Tom Vaughan, the director of IT infrastructure at Roswell Park Cancer Center Institute in Buffalo, N.Y., faced...
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an all-too-familiar challenge for many data center managers.
He operated two redundant data centers, chock full with 300 servers, managed by a lean staff of six. "The state of affairs typical in many data centers," Vaughan said. "Servers in silos all over the place, running out of space and power. Things were starting to get unwieldy, out of control."
As a leading cancer research institute and hospital, Roswell's small IT staff was constantly picking up support for new research tools, patient records or new applications around the hospital. "We were suffering from the death from a thousand cuts," Vaughan said. "It's the usual way you get server sprawl -- we kept buying them one more at a time."
To make things more complex, Vaughan's team dealt with three sets of auditors coming through the data center annually -- one from Roswell's board, as well as financial and Health Insurance Portability and Accountability Act (or HIPAA)-related audits.
"We're constantly being audited one way or another, and a lot of times they asked 'Are all servers built the same?' The answer was 'no,'" Vaughan said. "We were losing control of everything and it was going to get worse."
Vaughan said he knew it was time for a server consolidation using virtualization. Roswell is primarily a Windows shop, but Vaughan went with VMware over Windows Server and Hyper-V because the latter "didn't have the tools VMware had."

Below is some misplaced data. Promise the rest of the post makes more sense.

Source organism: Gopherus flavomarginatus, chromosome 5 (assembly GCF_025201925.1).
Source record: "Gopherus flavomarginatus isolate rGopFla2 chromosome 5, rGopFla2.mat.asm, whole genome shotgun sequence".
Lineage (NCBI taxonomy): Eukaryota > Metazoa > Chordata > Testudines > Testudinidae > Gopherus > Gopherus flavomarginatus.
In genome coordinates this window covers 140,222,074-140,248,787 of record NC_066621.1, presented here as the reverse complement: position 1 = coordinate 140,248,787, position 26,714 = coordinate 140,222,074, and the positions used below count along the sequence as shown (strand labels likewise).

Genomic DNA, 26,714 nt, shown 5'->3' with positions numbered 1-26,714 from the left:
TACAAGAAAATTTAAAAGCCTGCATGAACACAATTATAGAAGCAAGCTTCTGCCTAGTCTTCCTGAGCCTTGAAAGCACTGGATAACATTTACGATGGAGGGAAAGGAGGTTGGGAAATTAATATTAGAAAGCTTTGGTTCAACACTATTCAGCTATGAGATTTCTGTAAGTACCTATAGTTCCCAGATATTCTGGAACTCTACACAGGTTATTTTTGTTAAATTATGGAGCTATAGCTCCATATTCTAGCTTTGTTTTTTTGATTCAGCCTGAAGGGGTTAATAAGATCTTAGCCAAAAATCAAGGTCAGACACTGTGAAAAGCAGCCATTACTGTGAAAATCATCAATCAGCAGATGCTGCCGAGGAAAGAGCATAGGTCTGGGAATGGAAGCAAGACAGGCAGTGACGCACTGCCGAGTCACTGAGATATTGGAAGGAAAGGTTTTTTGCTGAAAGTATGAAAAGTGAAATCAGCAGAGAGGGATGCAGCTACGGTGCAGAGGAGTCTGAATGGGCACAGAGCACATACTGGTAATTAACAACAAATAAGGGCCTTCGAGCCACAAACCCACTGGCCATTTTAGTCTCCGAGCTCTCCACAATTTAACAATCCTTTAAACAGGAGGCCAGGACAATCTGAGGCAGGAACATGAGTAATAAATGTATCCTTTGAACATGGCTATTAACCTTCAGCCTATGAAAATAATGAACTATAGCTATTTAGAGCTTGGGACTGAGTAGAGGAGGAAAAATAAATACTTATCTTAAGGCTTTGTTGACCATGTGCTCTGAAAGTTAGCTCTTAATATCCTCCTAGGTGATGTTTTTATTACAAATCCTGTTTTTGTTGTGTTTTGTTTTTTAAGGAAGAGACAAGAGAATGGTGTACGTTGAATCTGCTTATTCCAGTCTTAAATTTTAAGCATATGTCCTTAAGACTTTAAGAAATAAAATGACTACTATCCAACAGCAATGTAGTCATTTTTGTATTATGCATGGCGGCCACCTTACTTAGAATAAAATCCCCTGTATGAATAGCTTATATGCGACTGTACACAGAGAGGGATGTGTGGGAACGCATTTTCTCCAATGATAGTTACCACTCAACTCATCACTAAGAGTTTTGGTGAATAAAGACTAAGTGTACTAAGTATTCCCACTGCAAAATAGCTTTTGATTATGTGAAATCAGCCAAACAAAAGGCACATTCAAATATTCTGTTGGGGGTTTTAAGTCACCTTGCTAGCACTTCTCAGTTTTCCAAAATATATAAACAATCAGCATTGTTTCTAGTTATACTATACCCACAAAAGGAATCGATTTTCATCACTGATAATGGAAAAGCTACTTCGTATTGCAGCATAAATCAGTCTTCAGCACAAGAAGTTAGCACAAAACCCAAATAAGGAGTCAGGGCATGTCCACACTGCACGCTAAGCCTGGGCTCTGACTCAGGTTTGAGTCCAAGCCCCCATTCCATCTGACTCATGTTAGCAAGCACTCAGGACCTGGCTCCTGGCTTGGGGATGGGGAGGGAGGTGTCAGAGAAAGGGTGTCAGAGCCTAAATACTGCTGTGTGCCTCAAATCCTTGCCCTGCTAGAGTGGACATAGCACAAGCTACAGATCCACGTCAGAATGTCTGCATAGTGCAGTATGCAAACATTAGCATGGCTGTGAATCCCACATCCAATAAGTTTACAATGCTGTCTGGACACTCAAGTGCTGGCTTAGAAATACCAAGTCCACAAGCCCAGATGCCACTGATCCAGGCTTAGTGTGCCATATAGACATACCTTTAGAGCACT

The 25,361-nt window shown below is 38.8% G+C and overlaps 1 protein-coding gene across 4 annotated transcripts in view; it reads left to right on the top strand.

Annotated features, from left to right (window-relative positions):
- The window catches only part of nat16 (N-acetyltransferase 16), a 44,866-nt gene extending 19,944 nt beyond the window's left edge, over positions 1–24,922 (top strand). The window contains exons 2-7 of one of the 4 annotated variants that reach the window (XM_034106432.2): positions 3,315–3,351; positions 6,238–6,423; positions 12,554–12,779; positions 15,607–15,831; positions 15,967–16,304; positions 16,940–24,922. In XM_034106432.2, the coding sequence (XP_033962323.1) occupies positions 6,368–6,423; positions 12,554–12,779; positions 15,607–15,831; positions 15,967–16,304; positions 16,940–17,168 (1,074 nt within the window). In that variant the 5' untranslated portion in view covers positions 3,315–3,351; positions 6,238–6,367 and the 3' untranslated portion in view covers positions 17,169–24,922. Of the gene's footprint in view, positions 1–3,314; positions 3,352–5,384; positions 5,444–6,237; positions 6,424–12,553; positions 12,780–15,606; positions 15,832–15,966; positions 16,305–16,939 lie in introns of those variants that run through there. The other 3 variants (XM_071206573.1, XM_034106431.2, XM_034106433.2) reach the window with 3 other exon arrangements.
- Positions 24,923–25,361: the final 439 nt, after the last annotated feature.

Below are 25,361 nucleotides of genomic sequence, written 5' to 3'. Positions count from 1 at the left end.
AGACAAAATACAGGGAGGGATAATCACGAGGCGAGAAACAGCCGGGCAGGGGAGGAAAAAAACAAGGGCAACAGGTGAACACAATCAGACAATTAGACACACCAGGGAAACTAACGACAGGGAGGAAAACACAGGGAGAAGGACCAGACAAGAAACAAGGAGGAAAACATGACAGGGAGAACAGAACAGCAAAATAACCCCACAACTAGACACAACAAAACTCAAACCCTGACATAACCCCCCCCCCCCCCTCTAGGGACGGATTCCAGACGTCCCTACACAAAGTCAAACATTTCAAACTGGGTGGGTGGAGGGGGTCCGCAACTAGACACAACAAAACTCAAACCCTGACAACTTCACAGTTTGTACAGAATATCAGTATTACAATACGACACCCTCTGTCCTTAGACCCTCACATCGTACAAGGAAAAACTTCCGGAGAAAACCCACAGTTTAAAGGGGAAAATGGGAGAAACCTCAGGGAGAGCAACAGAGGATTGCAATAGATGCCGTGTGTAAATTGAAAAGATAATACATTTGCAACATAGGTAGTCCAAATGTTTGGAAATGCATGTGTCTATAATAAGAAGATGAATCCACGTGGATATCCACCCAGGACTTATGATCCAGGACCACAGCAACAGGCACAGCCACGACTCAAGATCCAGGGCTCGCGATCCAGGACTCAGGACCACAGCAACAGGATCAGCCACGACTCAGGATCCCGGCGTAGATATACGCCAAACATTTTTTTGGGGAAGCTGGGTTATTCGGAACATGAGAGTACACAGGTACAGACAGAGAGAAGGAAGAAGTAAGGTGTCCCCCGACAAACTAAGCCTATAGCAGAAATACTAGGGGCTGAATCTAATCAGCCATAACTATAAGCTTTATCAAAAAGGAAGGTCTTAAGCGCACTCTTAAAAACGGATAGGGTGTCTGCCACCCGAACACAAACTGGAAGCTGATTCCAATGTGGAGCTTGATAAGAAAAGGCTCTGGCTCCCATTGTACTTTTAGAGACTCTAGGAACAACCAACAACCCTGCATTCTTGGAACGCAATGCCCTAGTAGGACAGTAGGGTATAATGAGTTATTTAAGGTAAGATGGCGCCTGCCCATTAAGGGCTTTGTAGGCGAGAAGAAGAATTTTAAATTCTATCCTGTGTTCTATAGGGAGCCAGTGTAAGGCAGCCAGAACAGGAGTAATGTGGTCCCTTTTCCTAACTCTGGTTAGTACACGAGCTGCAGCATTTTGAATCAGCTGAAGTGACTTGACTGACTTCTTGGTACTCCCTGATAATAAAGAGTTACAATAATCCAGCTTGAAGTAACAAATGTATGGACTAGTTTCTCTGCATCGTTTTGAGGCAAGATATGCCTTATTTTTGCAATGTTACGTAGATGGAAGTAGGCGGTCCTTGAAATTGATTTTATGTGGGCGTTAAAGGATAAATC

Physical server sprawl gives way to VM sprawl
But virtualization would solve only the power and physical space problems. "That just transferred the problem from physical rackmount servers to virtual machines," Vaughan said. "I read different articles about the next-generation data center, and came across HP's BladeSystem Matrix, which handled a lot of our problems for us."
Converged infrastructure platforms like Hewlett-Packard Co.'s BladeSystem Matrix, Cisco Unified Computing System (UCS) and the Oracle Exadata have all storage and IP and network configurations set up in advance. These systems allow users to create service profiles and templates, enabling IT managers to quickly add new resources to a data center -- automating the provisioning of servers with the same configuration.
Jonathan Eunice, a principal IT adviser at Illuminata Inc., said the complexity of integrating mix-and-match IT components is making these converged systems more attractive to organizations like Roswell.
"Doing the research to select and acquire those components, then assemble them, requires expertise -- staff and effort -- time and money. And it adds risk, because the enterprise is then responsible for their integration on initial build, and at all future points when components are upgraded, patches are applied," Eunice said. "It just basically puts the buyer into the computer engineering, assembly and operation business."
For huge companies with large IT departments or core competencies delivering IT services, custom-built and maintained systems make a lot of sense. In fact, they're a competitive advantage. But most enterprises, according to Eunice, do not have them.
Converged hardware means vendor lock-in
When Cisco UCS and HP BladeSystem Matrix customers are touted in the press, it's somewhat misleading. These customers are basically one-vendor shops. The heterogeneous data center operators are leery of lock-in. But Eunice said blade servers have had the same effect for several years.